changed, U.S. strategic analysts describe the result of
China's military programs as a "classic 'security
dilemma,' whereby military programs and national
strategies deemed defensive by their planners are viewed
as threatening by the other side," writes Paul Godwin of
the Foreign Policy Research Institute.  The security
dilemma arises over control of the seas off China's
coasts.  The U.S. regards its policies of controlling
these waters as "defensive," while China regards them as
threatening; correspondingly, China regards its actions
in nearby areas as "defensive" while the U.S. regards
them as threatening.   No such debate is even imaginable
concerning U.S. coastal waters.  This "classic security
dilemma" makes sense, again, on the assumption that the
U.S. has a right to control most of the world, and that
U.S. security requires something approaching absolute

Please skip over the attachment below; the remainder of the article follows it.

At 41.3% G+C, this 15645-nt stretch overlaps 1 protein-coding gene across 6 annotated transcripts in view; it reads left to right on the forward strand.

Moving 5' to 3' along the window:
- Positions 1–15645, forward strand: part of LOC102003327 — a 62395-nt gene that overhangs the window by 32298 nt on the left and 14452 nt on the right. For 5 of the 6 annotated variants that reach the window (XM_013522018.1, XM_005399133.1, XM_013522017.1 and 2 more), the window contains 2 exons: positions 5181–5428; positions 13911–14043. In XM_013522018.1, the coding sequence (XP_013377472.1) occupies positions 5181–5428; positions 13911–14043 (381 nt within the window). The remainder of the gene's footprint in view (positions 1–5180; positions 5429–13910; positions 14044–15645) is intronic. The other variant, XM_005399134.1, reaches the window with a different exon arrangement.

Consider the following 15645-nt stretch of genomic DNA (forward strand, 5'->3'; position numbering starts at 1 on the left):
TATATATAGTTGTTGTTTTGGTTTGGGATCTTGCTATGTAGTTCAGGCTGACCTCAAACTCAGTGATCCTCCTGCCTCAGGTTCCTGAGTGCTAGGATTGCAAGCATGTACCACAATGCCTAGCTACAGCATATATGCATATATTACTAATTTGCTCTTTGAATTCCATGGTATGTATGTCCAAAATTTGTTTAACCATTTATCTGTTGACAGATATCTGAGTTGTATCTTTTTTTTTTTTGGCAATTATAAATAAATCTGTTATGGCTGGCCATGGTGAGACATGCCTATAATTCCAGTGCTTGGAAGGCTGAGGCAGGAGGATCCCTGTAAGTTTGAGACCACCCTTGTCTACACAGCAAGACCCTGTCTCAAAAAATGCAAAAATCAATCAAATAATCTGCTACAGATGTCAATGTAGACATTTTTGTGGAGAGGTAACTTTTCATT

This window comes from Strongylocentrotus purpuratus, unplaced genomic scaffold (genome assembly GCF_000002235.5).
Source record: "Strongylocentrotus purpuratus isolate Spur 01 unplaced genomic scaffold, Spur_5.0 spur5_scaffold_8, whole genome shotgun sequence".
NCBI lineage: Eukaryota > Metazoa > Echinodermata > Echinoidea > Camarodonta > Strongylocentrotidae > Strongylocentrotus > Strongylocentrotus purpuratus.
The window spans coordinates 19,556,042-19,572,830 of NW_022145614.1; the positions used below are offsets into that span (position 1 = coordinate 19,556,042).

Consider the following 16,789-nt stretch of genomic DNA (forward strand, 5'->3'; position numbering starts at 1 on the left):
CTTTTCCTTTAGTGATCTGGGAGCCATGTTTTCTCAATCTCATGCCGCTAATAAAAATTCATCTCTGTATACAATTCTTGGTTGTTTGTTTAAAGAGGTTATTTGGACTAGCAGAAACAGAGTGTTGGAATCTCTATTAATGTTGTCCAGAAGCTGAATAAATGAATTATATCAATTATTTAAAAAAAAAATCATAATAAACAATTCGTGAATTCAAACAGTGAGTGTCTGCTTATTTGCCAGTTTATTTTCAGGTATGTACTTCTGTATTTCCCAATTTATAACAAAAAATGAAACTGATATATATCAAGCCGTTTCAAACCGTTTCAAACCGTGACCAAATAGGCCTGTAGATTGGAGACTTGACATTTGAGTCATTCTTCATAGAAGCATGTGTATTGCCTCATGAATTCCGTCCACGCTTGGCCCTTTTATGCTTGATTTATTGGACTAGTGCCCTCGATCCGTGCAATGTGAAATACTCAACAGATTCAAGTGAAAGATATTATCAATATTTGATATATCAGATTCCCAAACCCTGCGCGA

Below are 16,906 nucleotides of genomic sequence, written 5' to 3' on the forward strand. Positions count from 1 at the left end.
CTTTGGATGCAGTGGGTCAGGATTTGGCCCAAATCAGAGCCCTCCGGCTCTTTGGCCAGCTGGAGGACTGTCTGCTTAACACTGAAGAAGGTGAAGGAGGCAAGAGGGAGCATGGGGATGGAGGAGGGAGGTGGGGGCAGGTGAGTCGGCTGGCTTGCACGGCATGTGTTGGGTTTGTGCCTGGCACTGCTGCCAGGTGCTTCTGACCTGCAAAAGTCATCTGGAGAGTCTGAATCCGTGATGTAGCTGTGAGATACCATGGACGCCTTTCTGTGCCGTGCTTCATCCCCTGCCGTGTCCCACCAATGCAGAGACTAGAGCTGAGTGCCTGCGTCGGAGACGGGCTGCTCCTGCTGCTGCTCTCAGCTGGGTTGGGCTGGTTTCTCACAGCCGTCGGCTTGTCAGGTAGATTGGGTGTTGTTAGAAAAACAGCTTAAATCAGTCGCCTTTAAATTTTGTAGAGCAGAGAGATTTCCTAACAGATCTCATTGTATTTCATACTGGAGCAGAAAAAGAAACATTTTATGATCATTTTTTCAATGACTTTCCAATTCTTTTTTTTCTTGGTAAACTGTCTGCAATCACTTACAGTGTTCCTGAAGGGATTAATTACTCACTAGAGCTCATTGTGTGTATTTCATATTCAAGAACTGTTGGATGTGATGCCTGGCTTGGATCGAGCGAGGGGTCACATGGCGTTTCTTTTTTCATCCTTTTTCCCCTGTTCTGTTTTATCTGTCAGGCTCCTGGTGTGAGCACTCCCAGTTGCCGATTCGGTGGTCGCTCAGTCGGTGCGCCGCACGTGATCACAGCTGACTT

global control.

While the principles of imperial domination have
undergone little change, the capacity to implement them
has markedly declined as power has become more broadly
distributed in a diversifying world.  Consequences are
many.  It is, however, very important to bear in mind
that -- unfortunately -- none lifts the two dark clouds
that hover over all consideration of global order:
nuclear war and environmental catastrophe, both
literally threatening the decent survival of the

Quite the contrary. Both threats are ominous, and

Noam Chomsky is Institute Professor emeritus in the MIT
Department of Linguistics and Philosophy. He is the
author of numerous best-selling political works. His
latest books are Making the Future: Occupations,
Intervention, Empire, and Resistance, The Essential
Chomsky (edited by Anthony Arnove), a collection of his
writings on politics and on language from the 1950s to
the present, Gaza in Crisis, with Ilan Pappé, and Hopes
and Prospects, also available as an audiobook. To listen
to Timothy MacBain's latest Tomcast audio interview in
which Chomsky offers an anatomy of American defeats in
the Greater Middle East, click here, or download it to
your iPod here.

Follow TomDispatch on Twitter @TomDispatch and join us
on Facebook.

Copyright 2012 Noam Chomsky